The second was the entire existence of Liz Truss. Even after Johnson’s downfall, a new Conservative leader, one who could successfully distance themselves from the previous administration’s scandals, might have been able to restore trust. Instead, the Party embarked on a messy, ill-tempered leadership contest. Over the course of seven unbearable weeks, during which the general public could do nothing but spectate (only party members could actually vote) two candidates emerged: Rishi Sunak and Liz Truss. Of the two, Truss appeared by far the more unhinged, and so she was duly elected. The UK had its third prime minister in as many years and everyone had to learn what was meant by “Tufton Street,” the hub of libertarian think tanks that had fostered her path through the halls of power. Famously, though, they didn’t have long to learn, because as soon as its economic policies were set in motion the economy tanked, the pound crashed, government bond yields skyrocketed, and the lettuce cam, a stunt by the Daily Star that pitted a supermarket lettuce’s shelf-life against Truss’s political survival, went global.

Truss was in Downing Street for forty-four days, the shortest tenure of any prime minister in the country’s history. Her budget stunt opened up a forty-point polling deficit with the Labour Party that recovered to twenty and has remained stubbornly at that level for two years. Her challenger, Sunak, was meekly installed as PM, without even the fake mandate of his own party. He inherited a factional, warring, humiliated government and was tasked with righting the ship. If the Johnson project’s genius was to deliver the Tories from themselves, then this task was the Sunak administration’s tragedy. He has succeeded in calming the chaos of the two previous prime ministers, but this has only allowed the public to join up the previous fourteen years and see them for what they have been: a complete and utter disaster. The country is battered and exhausted. Under almost every conceivable metric, people are worse off than they were in 2010. Food bank use has increased fifty-fold. The number of people on NHS waiting lists has more than doubled. Child poverty is up and average child height is down. Every river in England is polluted with untreated sewage run-off. That isn’t hyperbole. Every single river in England, and most of its coastal waters, is full of shit. Corruption scandals have become so commonplace that the Tories no longer even recognize them for what they are—in just the past few weeks, it has emerged that, prior to Sunak announcing the election, multiple party members took out large bets on when it would be held.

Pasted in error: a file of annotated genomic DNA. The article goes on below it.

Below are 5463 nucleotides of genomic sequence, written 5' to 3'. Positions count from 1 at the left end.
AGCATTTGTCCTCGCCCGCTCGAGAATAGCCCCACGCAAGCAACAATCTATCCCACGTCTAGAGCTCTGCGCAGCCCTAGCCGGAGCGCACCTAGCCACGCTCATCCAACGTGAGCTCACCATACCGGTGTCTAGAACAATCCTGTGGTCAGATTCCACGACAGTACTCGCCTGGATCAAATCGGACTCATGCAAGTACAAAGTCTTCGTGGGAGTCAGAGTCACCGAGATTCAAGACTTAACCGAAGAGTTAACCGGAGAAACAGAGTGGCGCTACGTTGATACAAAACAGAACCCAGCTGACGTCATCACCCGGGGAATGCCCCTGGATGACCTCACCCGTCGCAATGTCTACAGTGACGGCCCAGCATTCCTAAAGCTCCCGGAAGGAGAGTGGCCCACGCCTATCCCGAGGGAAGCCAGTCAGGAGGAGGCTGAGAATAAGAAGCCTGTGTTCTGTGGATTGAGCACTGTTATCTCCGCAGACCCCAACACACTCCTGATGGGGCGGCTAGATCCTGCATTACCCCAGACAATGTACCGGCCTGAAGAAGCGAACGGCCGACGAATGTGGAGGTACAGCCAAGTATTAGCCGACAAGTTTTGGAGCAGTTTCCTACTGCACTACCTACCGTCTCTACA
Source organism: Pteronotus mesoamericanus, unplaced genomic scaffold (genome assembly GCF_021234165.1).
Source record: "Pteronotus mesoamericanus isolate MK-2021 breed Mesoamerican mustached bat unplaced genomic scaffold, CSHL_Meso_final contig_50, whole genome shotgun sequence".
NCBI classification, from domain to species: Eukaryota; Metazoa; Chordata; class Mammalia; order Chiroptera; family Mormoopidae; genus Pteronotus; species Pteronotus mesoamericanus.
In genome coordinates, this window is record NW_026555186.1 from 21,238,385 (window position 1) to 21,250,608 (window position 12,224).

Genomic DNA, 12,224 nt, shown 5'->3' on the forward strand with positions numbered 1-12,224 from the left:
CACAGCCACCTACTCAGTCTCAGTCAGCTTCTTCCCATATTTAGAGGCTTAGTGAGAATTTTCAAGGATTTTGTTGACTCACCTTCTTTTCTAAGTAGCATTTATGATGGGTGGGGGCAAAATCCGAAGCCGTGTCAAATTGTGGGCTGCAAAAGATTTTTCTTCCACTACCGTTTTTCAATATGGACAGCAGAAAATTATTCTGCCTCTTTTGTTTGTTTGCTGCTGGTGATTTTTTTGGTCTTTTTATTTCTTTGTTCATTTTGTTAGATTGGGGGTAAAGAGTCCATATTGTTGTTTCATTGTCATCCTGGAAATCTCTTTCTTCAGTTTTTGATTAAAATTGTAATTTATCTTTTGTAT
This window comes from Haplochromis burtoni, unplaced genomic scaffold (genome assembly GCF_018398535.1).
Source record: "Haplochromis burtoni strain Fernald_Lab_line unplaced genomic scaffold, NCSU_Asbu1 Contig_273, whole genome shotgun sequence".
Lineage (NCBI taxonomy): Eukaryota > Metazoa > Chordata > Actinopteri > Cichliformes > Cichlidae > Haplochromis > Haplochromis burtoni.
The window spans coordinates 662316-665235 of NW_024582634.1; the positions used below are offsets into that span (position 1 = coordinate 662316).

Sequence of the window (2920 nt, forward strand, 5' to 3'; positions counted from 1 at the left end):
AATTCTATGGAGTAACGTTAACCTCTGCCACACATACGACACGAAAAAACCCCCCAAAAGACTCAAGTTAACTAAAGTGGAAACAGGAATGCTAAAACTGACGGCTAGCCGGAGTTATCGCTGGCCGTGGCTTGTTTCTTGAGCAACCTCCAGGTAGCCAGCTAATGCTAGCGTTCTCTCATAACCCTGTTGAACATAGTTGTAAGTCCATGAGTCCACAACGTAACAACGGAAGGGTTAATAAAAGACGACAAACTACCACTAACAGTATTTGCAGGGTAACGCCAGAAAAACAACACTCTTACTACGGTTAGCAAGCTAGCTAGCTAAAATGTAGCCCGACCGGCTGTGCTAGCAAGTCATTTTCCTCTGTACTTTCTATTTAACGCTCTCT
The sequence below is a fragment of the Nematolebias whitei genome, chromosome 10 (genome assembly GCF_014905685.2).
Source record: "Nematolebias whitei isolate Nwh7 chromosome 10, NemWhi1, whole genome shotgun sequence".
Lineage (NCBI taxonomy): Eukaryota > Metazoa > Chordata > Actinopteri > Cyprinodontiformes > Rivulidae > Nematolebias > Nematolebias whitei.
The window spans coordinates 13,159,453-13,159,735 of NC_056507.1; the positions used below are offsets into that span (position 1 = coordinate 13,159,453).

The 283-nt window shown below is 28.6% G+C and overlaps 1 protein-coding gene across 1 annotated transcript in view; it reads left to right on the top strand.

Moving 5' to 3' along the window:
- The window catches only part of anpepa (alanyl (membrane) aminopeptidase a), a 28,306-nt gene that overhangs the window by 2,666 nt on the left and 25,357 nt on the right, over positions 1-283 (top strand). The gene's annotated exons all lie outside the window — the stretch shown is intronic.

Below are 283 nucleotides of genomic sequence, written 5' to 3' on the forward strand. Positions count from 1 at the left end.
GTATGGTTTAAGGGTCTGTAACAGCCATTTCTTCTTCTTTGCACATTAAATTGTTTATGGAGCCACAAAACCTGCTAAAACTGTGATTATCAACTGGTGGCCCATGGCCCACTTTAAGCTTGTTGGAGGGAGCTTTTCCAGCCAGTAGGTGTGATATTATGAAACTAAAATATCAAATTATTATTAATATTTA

Captain Tom had a sort of catchphrase: “Tomorrow will be a good day.” He told it to BBC Breakfast during his first major interview, and it became the title of his #1 best-selling (ghost-written) autobiography. The phrase is meant to sound, I think, generally hopeful and uplifting, but it’s not difficult to hear in it the same prissy cope that attends Harold Fry and his ilk. Especially as the Captain Tom story, in the time since his rise to national treasure, has been anything but.

It began with a trip to Barbados. Following his walk, British Airways donated tickets to Moore and his family because it had, apparently, been a lifelong dream of his to visit. I imagine that the airline didn’t exactly mind the high-profile passenger in the middle of the pandemic travel downturn, even if it’s sort of difficult to see exactly what a 100-year-old man would get up to on the palm-lined beaches of the Lesser Antilles. The point is not that everyone was a bit confused as to why he was going. The point is that he went, got Covid, and died. Cue a great outpouring of grief and another spasm from our obsession. Boris Johnson called him “a hero in the truest sense of the word.” The BBC presenter Nick Knowles suggested the fourth plinth in Trafalgar Square, since 1999 reserved for new sculpture on a rotating basis, should be turned over permanently to a statue of the man. His family set up the Captain Tom Foundation, to honor his life, promote his legacy, and provide support to the elderly.